FGV's Strategic Transformation Plan For 2019 And Beyond

FGV Holdings Bhd aims to implement a strategic business transformation plan for 2019 and beyond.


Chairman and interim CEO Datuk Wira Azhar Abdul Hamid said: “This is the first time that the FGV has compiled a comprehensive transformation plan, which emphasised on good corporate governance compared with its non-compliance culture previously”.


Azhar: FGV will need to go into downstream activities by making sure that we fully utilise the byproducts from our existing operations to create value for the group.

The loss-making diversified plantation group would also finalise the composition of its top management team soon.

“Our new chief financial officer will be coming in by January followed by a new CEO, probably in February,” he said.

“This will further drive the group’s transformation plan,” he added.

Moving forward, he said FGV planned to be a profitable and return-on-investment-centric entity.

“However, this will not be an easy task for the group,” he pointed out.

This is due to the discouraging crude palm oil (CPO) price, which is expected to trade at an average of RM2,250 per tonne over the next one to two years.

Therefore, FGV would have to “look at how much profit we could generate internally from the group,” he added.

This will include effective cost-cutting measures, which are closely related to inefficiency issues, unnecessary expenditures as well as downsizing the number of its 19,000 employees.

The group would also continue to look at improving the efficiency and productivity of its estates and mills nationwide, Azhar explained.

Given the uncertainties of CPO prices, he noted that FGV would embark on the journey “of becoming a minimal CPO seller”.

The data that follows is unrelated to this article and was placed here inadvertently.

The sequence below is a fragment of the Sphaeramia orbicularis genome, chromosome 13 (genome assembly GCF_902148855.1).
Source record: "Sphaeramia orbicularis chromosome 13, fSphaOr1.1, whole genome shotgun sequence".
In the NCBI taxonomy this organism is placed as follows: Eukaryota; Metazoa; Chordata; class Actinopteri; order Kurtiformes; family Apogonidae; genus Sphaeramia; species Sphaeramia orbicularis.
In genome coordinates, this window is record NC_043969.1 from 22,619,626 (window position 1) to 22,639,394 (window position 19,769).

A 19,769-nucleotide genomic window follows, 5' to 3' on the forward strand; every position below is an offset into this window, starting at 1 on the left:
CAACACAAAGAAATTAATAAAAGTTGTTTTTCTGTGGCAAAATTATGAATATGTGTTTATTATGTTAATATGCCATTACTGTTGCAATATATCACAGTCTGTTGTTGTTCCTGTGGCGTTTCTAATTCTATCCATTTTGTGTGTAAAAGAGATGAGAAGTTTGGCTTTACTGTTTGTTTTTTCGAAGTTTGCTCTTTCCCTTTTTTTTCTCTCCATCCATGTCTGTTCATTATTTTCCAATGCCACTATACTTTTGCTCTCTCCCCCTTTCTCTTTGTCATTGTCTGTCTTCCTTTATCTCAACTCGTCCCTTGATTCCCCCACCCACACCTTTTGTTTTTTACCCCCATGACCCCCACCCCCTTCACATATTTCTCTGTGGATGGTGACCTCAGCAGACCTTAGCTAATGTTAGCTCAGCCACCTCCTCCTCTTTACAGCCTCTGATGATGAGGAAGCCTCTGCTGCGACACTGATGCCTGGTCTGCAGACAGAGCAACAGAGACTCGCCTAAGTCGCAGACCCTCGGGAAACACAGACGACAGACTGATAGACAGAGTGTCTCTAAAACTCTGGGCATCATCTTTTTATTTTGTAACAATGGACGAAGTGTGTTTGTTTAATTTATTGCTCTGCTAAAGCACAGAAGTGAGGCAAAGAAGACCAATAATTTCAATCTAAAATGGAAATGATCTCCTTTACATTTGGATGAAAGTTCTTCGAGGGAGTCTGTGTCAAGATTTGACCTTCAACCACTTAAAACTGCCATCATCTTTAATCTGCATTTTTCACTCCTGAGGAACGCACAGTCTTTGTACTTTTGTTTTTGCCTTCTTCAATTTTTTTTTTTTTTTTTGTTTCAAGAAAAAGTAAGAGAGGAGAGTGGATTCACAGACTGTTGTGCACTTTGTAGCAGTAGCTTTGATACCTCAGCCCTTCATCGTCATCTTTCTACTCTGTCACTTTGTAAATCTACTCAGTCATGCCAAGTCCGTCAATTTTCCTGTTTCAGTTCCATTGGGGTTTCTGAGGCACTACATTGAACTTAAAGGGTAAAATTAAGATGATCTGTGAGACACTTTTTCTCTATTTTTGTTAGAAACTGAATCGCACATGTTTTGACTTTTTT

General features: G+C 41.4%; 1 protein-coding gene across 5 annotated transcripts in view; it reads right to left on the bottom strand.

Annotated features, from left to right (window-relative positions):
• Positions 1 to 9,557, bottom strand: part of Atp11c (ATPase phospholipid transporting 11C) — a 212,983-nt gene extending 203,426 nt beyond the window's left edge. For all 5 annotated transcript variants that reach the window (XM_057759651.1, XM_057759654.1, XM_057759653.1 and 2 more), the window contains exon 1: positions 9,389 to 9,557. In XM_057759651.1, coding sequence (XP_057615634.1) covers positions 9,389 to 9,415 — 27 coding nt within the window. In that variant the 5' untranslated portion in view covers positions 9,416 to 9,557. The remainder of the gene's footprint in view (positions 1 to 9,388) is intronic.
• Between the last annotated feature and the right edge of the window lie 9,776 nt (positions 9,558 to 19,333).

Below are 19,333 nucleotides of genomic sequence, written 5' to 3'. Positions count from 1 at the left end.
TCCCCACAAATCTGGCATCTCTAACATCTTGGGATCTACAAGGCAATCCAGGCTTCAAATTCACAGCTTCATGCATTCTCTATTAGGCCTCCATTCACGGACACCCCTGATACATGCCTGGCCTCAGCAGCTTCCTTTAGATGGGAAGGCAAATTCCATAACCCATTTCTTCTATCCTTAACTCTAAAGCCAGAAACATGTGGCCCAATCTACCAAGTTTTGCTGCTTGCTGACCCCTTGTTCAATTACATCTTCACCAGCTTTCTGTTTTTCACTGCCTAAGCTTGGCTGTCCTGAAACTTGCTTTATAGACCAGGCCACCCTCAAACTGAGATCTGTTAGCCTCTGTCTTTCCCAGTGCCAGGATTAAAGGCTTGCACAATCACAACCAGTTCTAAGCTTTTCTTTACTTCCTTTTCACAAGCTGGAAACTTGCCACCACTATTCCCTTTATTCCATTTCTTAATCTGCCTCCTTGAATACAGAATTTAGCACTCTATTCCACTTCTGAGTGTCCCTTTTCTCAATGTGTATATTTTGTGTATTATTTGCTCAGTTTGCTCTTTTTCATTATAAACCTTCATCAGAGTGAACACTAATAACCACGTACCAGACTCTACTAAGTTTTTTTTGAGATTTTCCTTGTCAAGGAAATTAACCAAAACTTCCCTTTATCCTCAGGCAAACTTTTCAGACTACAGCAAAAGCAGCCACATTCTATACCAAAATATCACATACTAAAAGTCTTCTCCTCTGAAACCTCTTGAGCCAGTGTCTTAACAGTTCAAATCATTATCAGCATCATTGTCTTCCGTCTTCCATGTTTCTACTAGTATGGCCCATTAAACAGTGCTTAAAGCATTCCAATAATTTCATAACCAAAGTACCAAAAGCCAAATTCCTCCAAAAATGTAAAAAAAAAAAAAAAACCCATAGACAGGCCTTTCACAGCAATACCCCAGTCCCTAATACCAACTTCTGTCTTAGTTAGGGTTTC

“This means FGV will need to go into further downstream activities by making sure that we fully utilise the byproducts from our existing operations to create value for the group. One example is the palm kernel cakes (PKCs), which FGV produced about 380,000 tonnes per year.

“We sell the PKCs to some multinational and local companies. They will process the PKCs into animal feed,” said Azhar.

He believed that it was timely for FGV to consider producing animal feed given its abundant supply of the raw material.

Another potential business for FGV is in palm-based specialty oleochemicals.

Azhar noted that FGV is already involved in the basic oleochemicals.

“However, to be a successful oleochemical player, FGV must be able to produce speciality oleochemicals, which are highly-priced with higher profit margins.

“This could be the sustainable route which FGV should take,” he added. He envisaged that the oleochemicals business held big potential provided that it was backed by strong research and development initiatives.

On FGV ongoing forensic investigations on its past investments, Azhar said FGV had taken two cases to court, namely the Asian Plantation Ltd (APL) acquisition and the purchase of Troika condominiums near the KLCC Twin Towers.

“We have four more cases. Obviously, I cannot give more details. Furthermore, I do not want to jeopardise the cases,” he added.

Azhar said he looked forward to return to his official post as FGV non-executive chairman.

“I have agreed to assume the post of FGV interim CEO based on the recommendation by the board, but not on a permanent basis,” he said.

Azhar would take charge of the APL operations and settle some impending issues arising from the acquisition. “APL will be my special project and I will be spending most of my time in Sabah next year as the APL oil palm estates are mostly there,” he added.


Source: The Star Online

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